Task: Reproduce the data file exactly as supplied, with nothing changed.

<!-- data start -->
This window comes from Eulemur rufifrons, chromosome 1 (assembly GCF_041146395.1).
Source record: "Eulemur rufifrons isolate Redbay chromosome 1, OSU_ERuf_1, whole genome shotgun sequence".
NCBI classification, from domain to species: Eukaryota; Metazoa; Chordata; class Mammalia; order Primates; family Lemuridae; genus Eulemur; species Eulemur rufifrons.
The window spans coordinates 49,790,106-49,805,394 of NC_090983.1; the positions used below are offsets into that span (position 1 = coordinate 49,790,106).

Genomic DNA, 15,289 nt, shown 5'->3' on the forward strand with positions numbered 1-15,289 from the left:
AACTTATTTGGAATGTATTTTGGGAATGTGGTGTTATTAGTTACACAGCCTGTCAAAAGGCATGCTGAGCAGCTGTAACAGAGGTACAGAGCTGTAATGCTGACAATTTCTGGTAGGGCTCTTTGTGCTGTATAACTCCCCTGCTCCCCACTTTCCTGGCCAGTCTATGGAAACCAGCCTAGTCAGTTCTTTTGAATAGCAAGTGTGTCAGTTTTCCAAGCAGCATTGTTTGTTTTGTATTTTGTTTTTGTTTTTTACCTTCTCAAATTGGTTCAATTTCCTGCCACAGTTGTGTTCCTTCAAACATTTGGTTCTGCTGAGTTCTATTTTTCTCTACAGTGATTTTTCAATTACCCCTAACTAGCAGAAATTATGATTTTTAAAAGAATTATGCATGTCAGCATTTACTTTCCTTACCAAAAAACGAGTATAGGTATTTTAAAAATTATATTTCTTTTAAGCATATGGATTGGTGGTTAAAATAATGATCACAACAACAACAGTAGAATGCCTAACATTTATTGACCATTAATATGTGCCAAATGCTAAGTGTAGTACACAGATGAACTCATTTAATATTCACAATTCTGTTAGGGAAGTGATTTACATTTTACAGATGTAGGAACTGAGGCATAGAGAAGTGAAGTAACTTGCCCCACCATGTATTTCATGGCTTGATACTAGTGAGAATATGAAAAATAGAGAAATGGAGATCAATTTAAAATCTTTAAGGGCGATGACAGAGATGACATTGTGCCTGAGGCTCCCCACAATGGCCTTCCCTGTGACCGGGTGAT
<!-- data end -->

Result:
This window comes from Eulemur rufifrons, chromosome 1 (assembly GCF_041146395.1).
Source record: "Eulemur rufifrons isolate Redbay chromosome 1, OSU_ERuf_1, whole genome shotgun sequence".
NCBI classification, from domain to species: Eukaryota; Metazoa; Chordata; class Mammalia; order Primates; family Lemuridae; genus Eulemur; species Eulemur rufifrons.
The window spans coordinates 49,790,106-49,805,394 of NC_090983.1; the positions used below are offsets into that span (position 1 = coordinate 49,790,106).

Genomic DNA, 15,289 nt, shown 5'->3' on the forward strand with positions numbered 1-15,289 from the left:
AACTTATTTGGAATGTATTTTGGGAATGTGGTGTTATTAGTTACACAGCCTGTCAAAAGGCATGCTGAGCAGCTGTAACAGAGGTACAGAGCTGTAATGCTGACAATTTCTGGTAGGGCTCTTTGTGCTGTATAACTCCCCTGCTCCCCACTTTCCTGGCCAGTCTATGGAAACCAGCCTAGTCAGTTCTTTTGAATAGCAAGTGTGTCAGTTTTCCAAGCAGCATTGTTTGTTTTGTATTTTGTTTTTGTTTTTTACCTTCTCAAATTGGTTCAATTTCCTGCCACAGTTGTGTTCCTTCAAACATTTGGTTCTGCTGAGTTCTATTTTTCTCTACAGTGATTTTTCAATTACCCCTAACTAGCAGAAATTATGATTTTTAAAAGAATTATGCATGTCAGCATTTACTTTCCTTACCAAAAAACGAGTATAGGTATTTTAAAAATTATATTTCTTTTAAGCATATGGATTGGTGGTTAAAATAATGATCACAACAACAACAGTAGAATGCCTAACATTTATTGACCATTAATATGTGCCAAATGCTAAGTGTAGTACACAGATGAACTCATTTAATATTCACAATTCTGTTAGGGAAGTGATTTACATTTTACAGATGTAGGAACTGAGGCATAGAGAAGTGAAGTAACTTGCCCCACCATGTATTTCATGGCTTGATACTAGTGAGAATATGAAAAATAGAGAAATGGAGATCAATTTAAAATCTTTAAGGGCGATGACAGAGATGACATTGTGCCTGAGGCTCCCCACAATGGCCTTCCCTGTGACCGGGTGAT